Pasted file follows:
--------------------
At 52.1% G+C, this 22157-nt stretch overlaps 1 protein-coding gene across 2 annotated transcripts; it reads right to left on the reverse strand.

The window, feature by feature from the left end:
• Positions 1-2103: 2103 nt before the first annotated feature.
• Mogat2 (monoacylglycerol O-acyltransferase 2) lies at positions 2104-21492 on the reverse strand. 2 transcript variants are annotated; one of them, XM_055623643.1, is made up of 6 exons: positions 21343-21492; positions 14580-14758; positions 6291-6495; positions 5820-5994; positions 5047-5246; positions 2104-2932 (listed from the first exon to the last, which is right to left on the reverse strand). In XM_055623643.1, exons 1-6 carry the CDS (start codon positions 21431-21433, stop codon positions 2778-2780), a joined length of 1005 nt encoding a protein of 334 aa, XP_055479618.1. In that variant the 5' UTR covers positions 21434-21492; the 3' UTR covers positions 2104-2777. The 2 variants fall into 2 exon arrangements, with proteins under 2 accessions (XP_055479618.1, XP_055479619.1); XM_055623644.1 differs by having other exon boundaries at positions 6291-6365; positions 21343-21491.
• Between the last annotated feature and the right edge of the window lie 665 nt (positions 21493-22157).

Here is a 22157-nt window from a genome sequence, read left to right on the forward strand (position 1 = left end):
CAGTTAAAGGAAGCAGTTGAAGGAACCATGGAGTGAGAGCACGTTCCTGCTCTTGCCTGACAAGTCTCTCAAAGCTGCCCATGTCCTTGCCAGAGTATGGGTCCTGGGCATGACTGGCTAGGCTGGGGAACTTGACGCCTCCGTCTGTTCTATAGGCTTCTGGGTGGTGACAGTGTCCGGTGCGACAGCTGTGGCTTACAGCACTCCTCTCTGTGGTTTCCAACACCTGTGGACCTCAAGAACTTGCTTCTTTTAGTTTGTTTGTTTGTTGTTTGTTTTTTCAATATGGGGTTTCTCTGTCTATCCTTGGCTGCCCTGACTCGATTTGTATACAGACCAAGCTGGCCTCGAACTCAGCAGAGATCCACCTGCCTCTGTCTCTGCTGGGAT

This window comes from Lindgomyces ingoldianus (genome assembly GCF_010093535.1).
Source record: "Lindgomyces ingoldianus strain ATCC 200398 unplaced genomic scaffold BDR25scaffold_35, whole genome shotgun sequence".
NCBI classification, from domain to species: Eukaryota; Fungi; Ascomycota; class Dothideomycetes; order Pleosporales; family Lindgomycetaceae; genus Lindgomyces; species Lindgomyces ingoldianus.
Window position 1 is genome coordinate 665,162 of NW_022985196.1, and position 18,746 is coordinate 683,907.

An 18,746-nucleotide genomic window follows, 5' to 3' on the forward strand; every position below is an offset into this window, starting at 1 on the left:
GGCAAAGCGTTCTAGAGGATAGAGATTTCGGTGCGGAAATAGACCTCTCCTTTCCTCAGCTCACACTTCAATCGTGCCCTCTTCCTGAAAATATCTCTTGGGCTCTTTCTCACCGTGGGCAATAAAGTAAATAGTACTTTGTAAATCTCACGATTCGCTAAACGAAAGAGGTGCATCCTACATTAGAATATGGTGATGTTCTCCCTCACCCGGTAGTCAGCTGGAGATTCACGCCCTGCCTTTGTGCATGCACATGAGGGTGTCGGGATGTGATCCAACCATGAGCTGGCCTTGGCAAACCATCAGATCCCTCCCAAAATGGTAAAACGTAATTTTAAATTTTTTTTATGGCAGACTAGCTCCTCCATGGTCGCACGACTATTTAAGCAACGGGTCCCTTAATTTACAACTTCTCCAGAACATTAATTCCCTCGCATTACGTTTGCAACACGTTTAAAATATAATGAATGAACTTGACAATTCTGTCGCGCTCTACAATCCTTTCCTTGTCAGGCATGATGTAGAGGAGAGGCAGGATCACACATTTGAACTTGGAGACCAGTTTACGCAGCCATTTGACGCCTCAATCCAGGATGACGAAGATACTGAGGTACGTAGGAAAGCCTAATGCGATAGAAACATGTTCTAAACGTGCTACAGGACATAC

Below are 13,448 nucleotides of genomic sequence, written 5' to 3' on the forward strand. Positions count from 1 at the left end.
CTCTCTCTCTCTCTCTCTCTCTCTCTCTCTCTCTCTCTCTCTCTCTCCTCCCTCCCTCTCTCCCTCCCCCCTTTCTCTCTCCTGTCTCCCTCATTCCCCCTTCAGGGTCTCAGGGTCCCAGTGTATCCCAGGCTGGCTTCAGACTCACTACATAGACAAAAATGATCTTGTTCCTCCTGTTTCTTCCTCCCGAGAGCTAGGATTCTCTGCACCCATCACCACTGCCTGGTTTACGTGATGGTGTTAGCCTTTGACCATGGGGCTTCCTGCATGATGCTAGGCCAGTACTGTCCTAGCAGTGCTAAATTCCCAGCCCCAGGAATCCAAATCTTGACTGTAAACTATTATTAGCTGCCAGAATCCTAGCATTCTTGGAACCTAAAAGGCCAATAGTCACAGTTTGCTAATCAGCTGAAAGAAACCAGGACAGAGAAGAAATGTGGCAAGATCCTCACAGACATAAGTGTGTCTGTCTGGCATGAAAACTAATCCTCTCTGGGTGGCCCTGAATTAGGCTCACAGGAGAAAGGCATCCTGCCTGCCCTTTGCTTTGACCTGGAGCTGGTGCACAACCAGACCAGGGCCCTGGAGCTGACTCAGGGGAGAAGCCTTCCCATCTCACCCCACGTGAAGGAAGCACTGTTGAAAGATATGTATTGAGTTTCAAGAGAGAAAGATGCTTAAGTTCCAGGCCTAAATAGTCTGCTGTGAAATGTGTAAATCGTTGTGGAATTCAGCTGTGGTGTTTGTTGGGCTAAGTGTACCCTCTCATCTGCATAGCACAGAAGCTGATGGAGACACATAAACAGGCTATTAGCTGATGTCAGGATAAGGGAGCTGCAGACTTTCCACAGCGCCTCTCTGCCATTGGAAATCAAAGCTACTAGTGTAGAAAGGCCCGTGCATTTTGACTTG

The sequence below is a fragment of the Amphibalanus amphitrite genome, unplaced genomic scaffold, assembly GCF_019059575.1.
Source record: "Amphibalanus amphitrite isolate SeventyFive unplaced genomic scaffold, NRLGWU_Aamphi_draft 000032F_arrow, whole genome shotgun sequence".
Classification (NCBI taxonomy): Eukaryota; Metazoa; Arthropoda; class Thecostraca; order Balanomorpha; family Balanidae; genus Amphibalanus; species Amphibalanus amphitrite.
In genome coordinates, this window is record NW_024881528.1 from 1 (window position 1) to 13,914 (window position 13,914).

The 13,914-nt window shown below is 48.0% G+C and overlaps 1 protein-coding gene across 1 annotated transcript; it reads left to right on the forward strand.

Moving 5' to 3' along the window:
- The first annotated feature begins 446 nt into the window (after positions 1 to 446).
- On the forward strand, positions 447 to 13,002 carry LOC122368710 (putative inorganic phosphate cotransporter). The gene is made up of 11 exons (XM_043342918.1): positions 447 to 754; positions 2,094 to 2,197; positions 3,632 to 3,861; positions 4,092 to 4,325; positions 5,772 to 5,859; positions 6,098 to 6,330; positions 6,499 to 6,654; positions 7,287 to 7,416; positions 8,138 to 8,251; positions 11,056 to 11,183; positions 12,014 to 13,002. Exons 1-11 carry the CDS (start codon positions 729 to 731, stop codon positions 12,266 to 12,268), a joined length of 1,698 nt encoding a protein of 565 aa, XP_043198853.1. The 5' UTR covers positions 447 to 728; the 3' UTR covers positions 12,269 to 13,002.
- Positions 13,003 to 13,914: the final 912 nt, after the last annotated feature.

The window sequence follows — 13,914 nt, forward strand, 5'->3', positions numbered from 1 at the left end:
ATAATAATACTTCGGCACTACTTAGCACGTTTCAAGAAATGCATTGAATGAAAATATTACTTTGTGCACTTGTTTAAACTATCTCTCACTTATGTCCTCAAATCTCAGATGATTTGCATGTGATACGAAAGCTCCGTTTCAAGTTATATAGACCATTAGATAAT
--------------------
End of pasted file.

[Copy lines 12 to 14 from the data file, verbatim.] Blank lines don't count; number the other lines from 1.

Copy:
An 18,746-nucleotide genomic window follows, 5' to 3' on the forward strand; every position below is an offset into this window, starting at 1 on the left:
GGCAAAGCGTTCTAGAGGATAGAGATTTCGGTGCGGAAATAGACCTCTCCTTTCCTCAGCTCACACTTCAATCGTGCCCTCTTCCTGAAAATATCTCTTGGGCTCTTTCTCACCGTGGGCAATAAAGTAAATAGTACTTTGTAAATCTCACGATTCGCTAAACGAAAGAGGTGCATCCTACATTAGAATATGGTGATGTTCTCCCTCACCCGGTAGTCAGCTGGAGATTCACGCCCTGCCTTTGTGCATGCACATGAGGGTGTCGGGATGTGATCCAACCATGAGCTGGCCTTGGCAAACCATCAGATCCCTCCCAAAATGGTAAAACGTAATTTTAAATTTTTTTTATGGCAGACTAGCTCCTCCATGGTCGCACGACTATTTAAGCAACGGGTCCCTTAATTTACAACTTCTCCAGAACATTAATTCCCTCGCATTACGTTTGCAACACGTTTAAAATATAATGAATGAACTTGACAATTCTGTCGCGCTCTACAATCCTTTCCTTGTCAGGCATGATGTAGAGGAGAGGCAGGATCACACATTTGAACTTGGAGACCAGTTTACGCAGCCATTTGACGCCTCAATCCAGGATGACGAAGATACTGAGGTACGTAGGAAAGCCTAATGCGATAGAAACATGTTCTAAACGTGCTACAGGACATAC

Below are 13,448 nucleotides of genomic sequence, written 5' to 3' on the forward strand. Positions count from 1 at the left end.